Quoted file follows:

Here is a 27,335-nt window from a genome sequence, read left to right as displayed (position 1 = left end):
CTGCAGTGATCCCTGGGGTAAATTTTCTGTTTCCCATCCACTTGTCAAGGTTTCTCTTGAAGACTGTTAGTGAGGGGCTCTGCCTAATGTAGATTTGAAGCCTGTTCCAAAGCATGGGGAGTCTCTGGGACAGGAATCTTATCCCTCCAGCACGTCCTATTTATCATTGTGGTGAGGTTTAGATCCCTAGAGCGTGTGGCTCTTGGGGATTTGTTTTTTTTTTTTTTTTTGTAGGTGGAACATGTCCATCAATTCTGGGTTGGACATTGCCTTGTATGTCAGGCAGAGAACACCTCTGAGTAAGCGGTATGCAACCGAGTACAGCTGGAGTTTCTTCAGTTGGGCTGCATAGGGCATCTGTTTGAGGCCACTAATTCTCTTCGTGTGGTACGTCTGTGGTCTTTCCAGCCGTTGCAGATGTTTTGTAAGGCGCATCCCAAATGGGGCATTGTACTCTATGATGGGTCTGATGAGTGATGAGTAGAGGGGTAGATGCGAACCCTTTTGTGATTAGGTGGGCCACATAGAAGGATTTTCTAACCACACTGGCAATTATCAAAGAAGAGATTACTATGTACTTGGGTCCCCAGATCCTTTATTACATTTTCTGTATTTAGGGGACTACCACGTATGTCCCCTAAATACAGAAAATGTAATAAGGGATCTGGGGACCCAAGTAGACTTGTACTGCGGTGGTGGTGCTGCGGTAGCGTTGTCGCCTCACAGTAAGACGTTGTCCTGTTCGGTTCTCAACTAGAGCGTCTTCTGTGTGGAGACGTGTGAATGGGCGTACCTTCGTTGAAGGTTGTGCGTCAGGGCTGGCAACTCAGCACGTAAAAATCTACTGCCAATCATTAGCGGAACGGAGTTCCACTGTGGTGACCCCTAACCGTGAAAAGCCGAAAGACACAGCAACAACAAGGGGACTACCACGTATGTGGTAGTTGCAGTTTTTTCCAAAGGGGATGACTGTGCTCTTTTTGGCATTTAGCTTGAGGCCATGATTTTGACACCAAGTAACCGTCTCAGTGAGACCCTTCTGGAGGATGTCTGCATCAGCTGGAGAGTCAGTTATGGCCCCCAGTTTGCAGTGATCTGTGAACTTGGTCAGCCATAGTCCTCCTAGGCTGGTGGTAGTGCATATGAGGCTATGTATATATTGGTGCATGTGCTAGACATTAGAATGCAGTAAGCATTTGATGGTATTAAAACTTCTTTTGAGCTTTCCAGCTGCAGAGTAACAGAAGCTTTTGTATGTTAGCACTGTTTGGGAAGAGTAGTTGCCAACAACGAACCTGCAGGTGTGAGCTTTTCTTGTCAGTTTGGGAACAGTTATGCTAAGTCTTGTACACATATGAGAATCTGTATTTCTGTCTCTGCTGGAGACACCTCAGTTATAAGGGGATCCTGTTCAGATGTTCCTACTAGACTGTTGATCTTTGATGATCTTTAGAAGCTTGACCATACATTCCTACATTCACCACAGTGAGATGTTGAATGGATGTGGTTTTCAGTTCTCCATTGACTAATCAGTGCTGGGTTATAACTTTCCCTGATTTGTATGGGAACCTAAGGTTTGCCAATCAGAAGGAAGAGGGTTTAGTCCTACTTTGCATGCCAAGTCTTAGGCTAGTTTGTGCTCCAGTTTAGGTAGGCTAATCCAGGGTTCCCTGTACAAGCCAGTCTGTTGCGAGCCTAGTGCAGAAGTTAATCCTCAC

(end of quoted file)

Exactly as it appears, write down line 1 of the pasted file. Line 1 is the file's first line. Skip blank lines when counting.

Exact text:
Here is a 27,335-nt window from a genome sequence, read left to right as displayed (position 1 = left end):